First let's describe Hop's in a few sentences. Being aimed at Web applications development, Hop is mainly a programming language that separates the application logic from the interface definition, while maintaining a single coding artifact for the application. The language is built upon Bigloo Scheme, so that servers may import several useful libraries. The core features of Hop are:
- server services - defined just like a regular function, with the macro 'define-service', can do basically anything on the server.
- interface - created with macros that resemble the HTML tags, interfaces are a declaratively constructed HTML tree. They can contain scripts with Scheme code of two different natures:
- Server-side code, mixed within client-side scripts but prefixed with a special character. This code is translated to the appropriate asynchronous server calls, and every exchanged object is automatically mangled/de-mangled (JSON can be used to read server responses on the client).
Another interesting fact is the execution model Hop uses. It is based on several engines running for a single application: One for the UI processing, and other(s) to the application logic. The URL start-point loads the UI engine, and henceforth it is responsible for calling other engines as other functionality is needed.
But Hop isn't perfect. Let's take a closer look at the service model. As it is, Hop creates an URL for each server call needed in the UI strata. Each URL is stored in a server-side table, that is never cleansed - even temporary URL's used for anonymous services are kept indefinitely. This could be resolved (as the authors briefly point out) by exchanging closures (both the server function identifier and all the necessary variables in the environment) with the client.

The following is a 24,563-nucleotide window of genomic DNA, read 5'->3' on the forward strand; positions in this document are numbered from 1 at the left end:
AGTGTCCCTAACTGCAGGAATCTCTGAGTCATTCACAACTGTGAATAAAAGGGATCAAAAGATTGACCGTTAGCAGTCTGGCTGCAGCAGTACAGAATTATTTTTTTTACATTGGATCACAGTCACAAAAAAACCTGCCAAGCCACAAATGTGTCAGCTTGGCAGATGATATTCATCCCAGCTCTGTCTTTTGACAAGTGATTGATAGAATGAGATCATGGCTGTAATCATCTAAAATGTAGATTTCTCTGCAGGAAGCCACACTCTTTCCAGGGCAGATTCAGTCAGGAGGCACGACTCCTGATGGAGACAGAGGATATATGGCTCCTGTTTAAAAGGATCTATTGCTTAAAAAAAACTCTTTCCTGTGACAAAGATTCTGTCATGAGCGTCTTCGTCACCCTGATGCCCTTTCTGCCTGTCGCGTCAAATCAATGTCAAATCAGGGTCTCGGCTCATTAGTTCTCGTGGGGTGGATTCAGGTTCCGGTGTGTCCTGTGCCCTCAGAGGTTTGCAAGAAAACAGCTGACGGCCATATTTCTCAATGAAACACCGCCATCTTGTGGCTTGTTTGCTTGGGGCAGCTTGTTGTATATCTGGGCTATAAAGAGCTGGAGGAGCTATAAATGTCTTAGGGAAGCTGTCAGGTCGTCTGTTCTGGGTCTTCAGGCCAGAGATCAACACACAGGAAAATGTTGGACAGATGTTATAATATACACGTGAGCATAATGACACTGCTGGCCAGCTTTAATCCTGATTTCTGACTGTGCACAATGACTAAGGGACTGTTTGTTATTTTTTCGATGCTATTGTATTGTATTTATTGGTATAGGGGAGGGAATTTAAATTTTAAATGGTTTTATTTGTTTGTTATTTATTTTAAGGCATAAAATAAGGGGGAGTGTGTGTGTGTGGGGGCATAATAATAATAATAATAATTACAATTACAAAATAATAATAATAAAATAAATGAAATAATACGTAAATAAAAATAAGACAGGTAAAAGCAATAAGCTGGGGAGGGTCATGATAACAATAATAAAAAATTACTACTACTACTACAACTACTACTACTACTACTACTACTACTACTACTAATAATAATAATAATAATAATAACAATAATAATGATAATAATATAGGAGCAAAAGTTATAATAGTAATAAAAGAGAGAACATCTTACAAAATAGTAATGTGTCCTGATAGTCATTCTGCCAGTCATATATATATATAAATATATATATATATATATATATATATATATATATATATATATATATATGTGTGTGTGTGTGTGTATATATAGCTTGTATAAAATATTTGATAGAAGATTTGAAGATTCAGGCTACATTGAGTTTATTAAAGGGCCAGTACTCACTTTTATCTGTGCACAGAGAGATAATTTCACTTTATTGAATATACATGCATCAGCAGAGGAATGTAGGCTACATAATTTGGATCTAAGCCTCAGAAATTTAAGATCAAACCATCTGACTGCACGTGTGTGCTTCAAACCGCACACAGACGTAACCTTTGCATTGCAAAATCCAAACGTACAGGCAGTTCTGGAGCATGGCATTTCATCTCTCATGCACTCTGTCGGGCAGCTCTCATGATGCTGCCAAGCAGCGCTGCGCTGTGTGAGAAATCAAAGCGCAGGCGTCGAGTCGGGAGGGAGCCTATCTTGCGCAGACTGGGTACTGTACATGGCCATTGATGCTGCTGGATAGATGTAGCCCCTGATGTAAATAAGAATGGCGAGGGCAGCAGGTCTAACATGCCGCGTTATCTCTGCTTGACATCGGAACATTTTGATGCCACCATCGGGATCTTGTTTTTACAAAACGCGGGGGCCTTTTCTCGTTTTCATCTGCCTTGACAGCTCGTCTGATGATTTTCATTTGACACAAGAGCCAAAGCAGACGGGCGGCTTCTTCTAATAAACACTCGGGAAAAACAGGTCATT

In my opinion, even if Hop can do such code migration with continuations, it's still weaker than Termite, as it's goals are (currently) too low. They want to build simple Web applications based on interactive operations. They wouldn't be able to build a peer-to-peer application with a Web Interface using code migration between clients, as the concept of client is mangled in the Scheme code as being the UI strata. Termite's approach, on the other hand, clearly considers processes, and that seems to make sense to me, as both clients and servers can currently play the same roles, with bidirectional client-server communication.
Before I wrap-up this Hop analysis, it's relevant to point out other weaknesses of the SCM2JS:
- features like call/cc and eval constructs are not translatable, yet.